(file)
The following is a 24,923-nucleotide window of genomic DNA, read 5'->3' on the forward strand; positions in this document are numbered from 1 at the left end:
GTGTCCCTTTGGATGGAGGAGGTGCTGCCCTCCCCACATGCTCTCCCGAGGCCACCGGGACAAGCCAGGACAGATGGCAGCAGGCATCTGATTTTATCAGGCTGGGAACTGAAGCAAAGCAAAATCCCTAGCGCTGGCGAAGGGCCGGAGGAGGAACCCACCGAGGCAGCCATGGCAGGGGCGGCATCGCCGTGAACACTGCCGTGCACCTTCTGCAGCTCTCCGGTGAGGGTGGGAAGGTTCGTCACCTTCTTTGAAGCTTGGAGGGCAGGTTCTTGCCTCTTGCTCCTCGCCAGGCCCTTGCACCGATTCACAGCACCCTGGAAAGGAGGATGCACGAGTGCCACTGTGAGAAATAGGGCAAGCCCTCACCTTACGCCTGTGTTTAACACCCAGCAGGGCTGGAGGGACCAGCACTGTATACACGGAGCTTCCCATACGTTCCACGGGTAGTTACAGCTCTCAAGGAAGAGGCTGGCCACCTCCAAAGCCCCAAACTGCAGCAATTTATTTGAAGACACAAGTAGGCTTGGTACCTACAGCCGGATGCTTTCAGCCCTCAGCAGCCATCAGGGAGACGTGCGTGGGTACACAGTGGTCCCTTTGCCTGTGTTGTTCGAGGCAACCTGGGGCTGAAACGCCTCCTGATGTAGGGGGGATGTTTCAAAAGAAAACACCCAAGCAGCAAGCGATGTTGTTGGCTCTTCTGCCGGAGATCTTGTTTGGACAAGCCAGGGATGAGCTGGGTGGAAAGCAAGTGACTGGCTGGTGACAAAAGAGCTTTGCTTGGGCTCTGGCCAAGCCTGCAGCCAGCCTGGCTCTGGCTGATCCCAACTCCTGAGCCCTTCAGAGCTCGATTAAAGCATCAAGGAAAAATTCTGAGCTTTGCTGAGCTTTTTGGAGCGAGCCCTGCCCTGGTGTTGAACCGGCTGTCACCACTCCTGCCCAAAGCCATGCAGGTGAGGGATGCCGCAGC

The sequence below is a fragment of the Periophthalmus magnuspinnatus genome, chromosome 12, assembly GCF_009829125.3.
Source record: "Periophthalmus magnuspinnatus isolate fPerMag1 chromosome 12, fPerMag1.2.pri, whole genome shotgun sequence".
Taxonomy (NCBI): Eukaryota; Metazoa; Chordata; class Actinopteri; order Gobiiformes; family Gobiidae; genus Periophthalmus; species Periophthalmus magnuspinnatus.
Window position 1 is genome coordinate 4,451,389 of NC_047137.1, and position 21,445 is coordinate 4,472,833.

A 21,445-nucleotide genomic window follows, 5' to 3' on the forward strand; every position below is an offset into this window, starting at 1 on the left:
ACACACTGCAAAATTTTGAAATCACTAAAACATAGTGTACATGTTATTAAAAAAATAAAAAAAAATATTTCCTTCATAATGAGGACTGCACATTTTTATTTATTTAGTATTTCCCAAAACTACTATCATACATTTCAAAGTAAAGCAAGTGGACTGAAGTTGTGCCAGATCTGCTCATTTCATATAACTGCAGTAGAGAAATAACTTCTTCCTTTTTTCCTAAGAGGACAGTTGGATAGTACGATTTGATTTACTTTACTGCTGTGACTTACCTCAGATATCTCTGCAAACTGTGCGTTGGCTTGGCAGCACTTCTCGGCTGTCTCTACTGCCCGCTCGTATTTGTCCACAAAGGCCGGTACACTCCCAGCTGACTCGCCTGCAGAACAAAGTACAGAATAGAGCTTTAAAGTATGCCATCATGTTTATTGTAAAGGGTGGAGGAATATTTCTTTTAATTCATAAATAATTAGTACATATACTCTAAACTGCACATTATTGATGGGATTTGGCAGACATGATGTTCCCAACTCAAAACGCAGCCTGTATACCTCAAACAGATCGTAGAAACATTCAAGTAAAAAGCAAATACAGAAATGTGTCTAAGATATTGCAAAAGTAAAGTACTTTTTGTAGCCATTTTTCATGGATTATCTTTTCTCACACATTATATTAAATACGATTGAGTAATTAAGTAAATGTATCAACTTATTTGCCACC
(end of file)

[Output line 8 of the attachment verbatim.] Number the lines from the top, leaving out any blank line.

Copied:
ACACACTGCAAAATTTTGAAATCACTAAAACATAGTGTACATGTTATTAAAAAAATAAAAAAAAATATTTCCTTCATAATGAGGACTGCACATTTTTATTTATTTAGTATTTCCCAAAACTACTATCATACATTTCAAAGTAAAGCAAGTGGACTGAAGTTGTGCCAGATCTGCTCATTTCATATAACTGCAGTAGAGAAATAACTTCTTCCTTTTTTCCTAAGAGGACAGTTGGATAGTACGATTTGATTTACTTTACTGCTGTGACTTACCTCAGATATCTCTGCAAACTGTGCGTTGGCTTGGCAGCACTTCTCGGCTGTCTCTACTGCCCGCTCGTATTTGTCCACAAAGGCCGGTACACTCCCAGCTGACTCGCCTGCAGAACAAAGTACAGAATAGAGCTTTAAAGTATGCCATCATGTTTATTGTAAAGGGTGGAGGAATATTTCTTTTAATTCATAAATAATTAGTACATATACTCTAAACTGCACATTATTGATGGGATTTGGCAGACATGATGTTCCCAACTCAAAACGCAGCCTGTATACCTCAAACAGATCGTAGAAACATTCAAGTAAAAAGCAAATACAGAAATGTGTCTAAGATATTGCAAAAGTAAAGTACTTTTTGTAGCCATTTTTCATGGATTATCTTTTCTCACACATTATATTAAATACGATTGAGTAATTAAGTAAATGTATCAACTTATTTGCCACC